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An ''invisible'' leadership style at the Ministry of Health has been slated in a high-level report card.
Released yesterday, the State Services Commission review graded ministry performance in numerous areas.
Its performance was graded ''weak'' in numerous areas, including leadership, internal behaviours, sector partnerships, engaging with staff, people management, and implementing the New Zealand Health Strategy.
Health Minister David Clark, who had asked questions about the report in Opposition, yesterday called it an ''indictment'' of the previous government.
''The performance improvement framework review... paints a picture of a ministry that needs support to provide stronger leadership and governance.
''The report echoes the concerns about a lack of ministry leadership that I have heard time and again in recent years from those working at the frontline of our health system,'' Dr Clark said.
The review said top tier managers were too focused on themselves, while middle managers, including some senior staff, had become disengaged and demotivated.
''Leadership is invisible in the ministry and across the system, as the executive leadership team has spent considerable time working on itself.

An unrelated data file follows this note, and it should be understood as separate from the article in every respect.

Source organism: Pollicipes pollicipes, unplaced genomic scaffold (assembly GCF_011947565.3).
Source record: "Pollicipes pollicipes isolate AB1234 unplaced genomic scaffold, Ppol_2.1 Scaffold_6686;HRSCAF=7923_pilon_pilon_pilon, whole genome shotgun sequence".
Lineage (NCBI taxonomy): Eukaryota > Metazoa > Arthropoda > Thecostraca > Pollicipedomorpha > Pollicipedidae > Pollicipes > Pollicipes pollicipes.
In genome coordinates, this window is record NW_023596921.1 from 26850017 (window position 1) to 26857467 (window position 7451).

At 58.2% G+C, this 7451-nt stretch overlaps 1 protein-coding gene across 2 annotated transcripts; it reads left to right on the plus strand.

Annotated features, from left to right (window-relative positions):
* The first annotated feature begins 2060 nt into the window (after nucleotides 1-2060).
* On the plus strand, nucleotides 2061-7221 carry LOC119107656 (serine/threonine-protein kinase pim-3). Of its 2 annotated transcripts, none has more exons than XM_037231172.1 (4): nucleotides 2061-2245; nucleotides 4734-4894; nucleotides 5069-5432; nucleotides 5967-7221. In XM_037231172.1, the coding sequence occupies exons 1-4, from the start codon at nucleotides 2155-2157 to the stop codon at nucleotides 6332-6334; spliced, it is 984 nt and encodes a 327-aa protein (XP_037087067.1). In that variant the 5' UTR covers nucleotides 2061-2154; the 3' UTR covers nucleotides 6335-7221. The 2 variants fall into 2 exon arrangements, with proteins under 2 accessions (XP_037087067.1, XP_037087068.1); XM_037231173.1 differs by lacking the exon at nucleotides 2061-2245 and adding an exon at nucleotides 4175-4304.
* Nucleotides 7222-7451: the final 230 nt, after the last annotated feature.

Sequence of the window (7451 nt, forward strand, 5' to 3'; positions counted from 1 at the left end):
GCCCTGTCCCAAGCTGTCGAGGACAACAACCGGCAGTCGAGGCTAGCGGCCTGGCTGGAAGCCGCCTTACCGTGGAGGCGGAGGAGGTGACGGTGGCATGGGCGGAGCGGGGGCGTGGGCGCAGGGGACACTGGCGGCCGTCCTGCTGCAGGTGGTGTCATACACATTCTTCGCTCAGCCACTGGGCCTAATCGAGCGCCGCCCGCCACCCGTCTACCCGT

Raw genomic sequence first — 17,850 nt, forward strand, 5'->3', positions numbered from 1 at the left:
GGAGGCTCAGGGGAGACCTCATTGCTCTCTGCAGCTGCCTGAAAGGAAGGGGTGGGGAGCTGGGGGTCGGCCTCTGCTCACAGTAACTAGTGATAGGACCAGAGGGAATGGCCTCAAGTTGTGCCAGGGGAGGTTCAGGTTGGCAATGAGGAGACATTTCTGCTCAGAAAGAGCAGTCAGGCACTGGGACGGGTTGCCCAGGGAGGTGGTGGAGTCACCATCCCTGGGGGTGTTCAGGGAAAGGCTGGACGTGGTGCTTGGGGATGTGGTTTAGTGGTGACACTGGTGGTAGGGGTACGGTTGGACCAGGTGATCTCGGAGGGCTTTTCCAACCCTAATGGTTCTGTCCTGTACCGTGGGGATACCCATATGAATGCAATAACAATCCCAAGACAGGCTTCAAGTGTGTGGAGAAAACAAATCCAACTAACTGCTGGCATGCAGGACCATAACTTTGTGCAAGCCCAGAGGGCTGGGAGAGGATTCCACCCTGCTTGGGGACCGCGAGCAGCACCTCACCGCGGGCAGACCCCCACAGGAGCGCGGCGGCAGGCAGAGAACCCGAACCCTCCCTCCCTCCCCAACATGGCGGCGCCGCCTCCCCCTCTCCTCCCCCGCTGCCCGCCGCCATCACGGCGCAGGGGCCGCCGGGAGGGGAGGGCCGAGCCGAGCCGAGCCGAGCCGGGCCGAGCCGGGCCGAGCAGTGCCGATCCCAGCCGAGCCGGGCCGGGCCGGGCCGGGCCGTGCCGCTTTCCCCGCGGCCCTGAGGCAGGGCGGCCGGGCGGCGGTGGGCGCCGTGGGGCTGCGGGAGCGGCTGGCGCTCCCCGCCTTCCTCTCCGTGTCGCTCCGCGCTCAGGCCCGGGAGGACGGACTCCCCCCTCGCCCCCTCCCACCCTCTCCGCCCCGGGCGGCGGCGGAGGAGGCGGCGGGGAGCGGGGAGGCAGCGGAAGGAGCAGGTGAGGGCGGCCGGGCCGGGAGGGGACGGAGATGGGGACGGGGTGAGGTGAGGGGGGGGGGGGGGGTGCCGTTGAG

''The health and disability system and social sector see the consequence of this, and are becoming cynical about the ministry's commitment to working differently.''
The ministry had not done enough to reach ''vulnerable'' people to address their needs and needed to build alliances.
''For more vulnerable and disadvantaged communities and individuals this siloed service delivery is simply not working.''
Southern District Health Board was one of many contributors to the review, but the ministry's relationship with the board is not canvassed, despite a close working arrangement due to the presence of a commissioner.
Of the relationship with Canterbury DHB the review said there was ''underlying tension'' and an ''apparent lack of trust''.
An acceptance of certain ''negative behaviours'' in the ministry needed to change.
''An issue requiring attention in the ministry is an apparent tolerance for what is at best described as a lack of respect for colleagues in pockets of the ministry.
''At the time of writing the ministry does not appear to be addressing the non-alignment of values, despite this being a reasonably well-known and understood issue ... that has the potential to undermine any attempt to change the culture of the organisation.''
Outgoing director-general of health Chai Chuah responded in the review, saying desired improvements would be achieved through collaboration and lateral thinking.